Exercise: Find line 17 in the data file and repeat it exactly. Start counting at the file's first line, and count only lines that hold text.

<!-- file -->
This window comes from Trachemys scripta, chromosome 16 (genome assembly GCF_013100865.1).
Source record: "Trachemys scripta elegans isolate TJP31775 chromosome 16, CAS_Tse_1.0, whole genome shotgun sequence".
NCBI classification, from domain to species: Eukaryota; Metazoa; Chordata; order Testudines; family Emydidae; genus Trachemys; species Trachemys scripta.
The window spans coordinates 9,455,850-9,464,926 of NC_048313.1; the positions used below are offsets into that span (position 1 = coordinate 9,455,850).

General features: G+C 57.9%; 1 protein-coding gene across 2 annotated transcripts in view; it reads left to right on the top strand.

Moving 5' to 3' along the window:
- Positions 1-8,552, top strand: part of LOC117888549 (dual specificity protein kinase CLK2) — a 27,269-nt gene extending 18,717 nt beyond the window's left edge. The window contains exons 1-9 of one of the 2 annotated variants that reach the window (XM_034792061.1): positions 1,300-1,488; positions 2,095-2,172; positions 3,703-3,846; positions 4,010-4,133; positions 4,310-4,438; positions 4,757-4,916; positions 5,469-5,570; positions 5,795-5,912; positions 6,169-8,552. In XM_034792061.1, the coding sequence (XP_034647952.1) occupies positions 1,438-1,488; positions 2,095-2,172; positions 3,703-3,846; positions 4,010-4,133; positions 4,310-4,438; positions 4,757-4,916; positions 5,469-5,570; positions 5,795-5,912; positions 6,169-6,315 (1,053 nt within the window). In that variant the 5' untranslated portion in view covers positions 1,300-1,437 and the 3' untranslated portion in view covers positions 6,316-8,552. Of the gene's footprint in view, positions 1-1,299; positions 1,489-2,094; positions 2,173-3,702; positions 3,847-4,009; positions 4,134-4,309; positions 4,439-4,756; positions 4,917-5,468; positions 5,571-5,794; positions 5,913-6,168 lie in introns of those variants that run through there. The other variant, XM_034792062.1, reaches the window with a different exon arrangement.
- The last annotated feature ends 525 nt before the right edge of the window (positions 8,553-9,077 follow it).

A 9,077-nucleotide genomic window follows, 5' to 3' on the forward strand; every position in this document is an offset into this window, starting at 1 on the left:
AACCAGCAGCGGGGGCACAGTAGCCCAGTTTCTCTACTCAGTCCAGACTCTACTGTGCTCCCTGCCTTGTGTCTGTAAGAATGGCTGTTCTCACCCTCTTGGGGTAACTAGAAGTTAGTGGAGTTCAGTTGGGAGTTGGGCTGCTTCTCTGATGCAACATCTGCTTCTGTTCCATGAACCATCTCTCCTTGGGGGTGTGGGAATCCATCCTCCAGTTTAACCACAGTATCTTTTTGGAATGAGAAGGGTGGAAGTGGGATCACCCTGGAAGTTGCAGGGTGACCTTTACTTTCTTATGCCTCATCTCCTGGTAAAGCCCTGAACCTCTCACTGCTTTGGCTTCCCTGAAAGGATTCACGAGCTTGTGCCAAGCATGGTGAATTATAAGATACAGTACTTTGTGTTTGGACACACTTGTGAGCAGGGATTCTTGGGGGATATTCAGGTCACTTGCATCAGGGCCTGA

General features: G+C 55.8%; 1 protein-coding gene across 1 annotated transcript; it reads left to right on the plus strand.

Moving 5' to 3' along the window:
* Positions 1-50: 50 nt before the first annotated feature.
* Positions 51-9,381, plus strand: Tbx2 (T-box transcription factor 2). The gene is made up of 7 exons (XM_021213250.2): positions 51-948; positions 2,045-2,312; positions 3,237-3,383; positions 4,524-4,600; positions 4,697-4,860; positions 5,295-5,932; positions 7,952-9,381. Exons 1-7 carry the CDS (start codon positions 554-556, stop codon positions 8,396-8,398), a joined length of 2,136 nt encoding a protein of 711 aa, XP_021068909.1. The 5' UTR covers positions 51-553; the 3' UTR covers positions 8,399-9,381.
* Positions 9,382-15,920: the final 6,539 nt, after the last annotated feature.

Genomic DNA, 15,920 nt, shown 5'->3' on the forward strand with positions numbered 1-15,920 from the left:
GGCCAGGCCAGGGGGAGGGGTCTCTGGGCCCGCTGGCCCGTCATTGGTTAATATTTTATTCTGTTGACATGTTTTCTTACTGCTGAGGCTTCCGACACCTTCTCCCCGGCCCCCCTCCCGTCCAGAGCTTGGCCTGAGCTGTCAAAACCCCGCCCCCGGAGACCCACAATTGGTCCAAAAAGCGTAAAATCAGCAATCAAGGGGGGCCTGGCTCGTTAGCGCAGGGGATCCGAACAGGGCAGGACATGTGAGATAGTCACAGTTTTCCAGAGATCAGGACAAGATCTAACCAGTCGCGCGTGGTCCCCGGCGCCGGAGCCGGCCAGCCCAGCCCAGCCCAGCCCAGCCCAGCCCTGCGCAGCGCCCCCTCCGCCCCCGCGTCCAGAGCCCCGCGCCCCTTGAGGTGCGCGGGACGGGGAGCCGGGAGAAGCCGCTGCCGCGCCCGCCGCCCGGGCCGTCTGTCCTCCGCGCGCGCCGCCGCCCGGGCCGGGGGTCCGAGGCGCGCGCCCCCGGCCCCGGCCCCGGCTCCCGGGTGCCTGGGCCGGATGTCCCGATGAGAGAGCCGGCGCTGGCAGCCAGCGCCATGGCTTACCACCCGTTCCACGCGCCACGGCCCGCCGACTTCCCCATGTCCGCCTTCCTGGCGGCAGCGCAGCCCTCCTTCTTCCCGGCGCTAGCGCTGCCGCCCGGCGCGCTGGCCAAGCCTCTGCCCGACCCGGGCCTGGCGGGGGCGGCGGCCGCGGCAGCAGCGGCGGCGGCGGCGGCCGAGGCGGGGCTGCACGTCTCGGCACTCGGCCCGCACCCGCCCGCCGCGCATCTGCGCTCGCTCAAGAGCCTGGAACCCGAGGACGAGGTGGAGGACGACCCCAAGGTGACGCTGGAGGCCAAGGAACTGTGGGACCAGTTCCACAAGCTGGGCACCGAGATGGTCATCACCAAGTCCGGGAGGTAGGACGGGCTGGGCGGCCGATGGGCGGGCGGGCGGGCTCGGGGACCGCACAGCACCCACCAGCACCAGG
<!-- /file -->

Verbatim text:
GGCCAGGCCAGGGGGAGGGGTCTCTGGGCCCGCTGGCCCGTCATTGGTTAATATTTTATTCTGTTGACATGTTTTCTTACTGCTGAGGCTTCCGACACCTTCTCCCCGGCCCCCCTCCCGTCCAGAGCTTGGCCTGAGCTGTCAAAACCCCGCCCCCGGAGACCCACAATTGGTCCAAAAAGCGTAAAATCAGCAATCAAGGGGGGCCTGGCTCGTTAGCGCAGGGGATCCGAACAGGGCAGGACATGTGAGATAGTCACAGTTTTCCAGAGATCAGGACAAGATCTAACCAGTCGCGCGTGGTCCCCGGCGCCGGAGCCGGCCAGCCCAGCCCAGCCCAGCCCAGCCCAGCCCTGCGCAGCGCCCCCTCCGCCCCCGCGTCCAGAGCCCCGCGCCCCTTGAGGTGCGCGGGACGGGGAGCCGGGAGAAGCCGCTGCCGCGCCCGCCGCCCGGGCCGTCTGTCCTCCGCGCGCGCCGCCGCCCGGGCCGGGGGTCCGAGGCGCGCGCCCCCGGCCCCGGCCCCGGCTCCCGGGTGCCTGGGCCGGATGTCCCGATGAGAGAGCCGGCGCTGGCAGCCAGCGCCATGGCTTACCACCCGTTCCACGCGCCACGGCCCGCCGACTTCCCCATGTCCGCCTTCCTGGCGGCAGCGCAGCCCTCCTTCTTCCCGGCGCTAGCGCTGCCGCCCGGCGCGCTGGCCAAGCCTCTGCCCGACCCGGGCCTGGCGGGGGCGGCGGCCGCGGCAGCAGCGGCGGCGGCGGCGGCCGAGGCGGGGCTGCACGTCTCGGCACTCGGCCCGCACCCGCCCGCCGCGCATCTGCGCTCGCTCAAGAGCCTGGAACCCGAGGACGAGGTGGAGGACGACCCCAAGGTGACGCTGGAGGCCAAGGAACTGTGGGACCAGTTCCACAAGCTGGGCACCGAGATGGTCATCACCAAGTCCGGGAGGTAGGACGGGCTGGGCGGCCGATGGGCGGGCGGGCGGGCTCGGGGACCGCACAGCACCCACCAGCACCAGG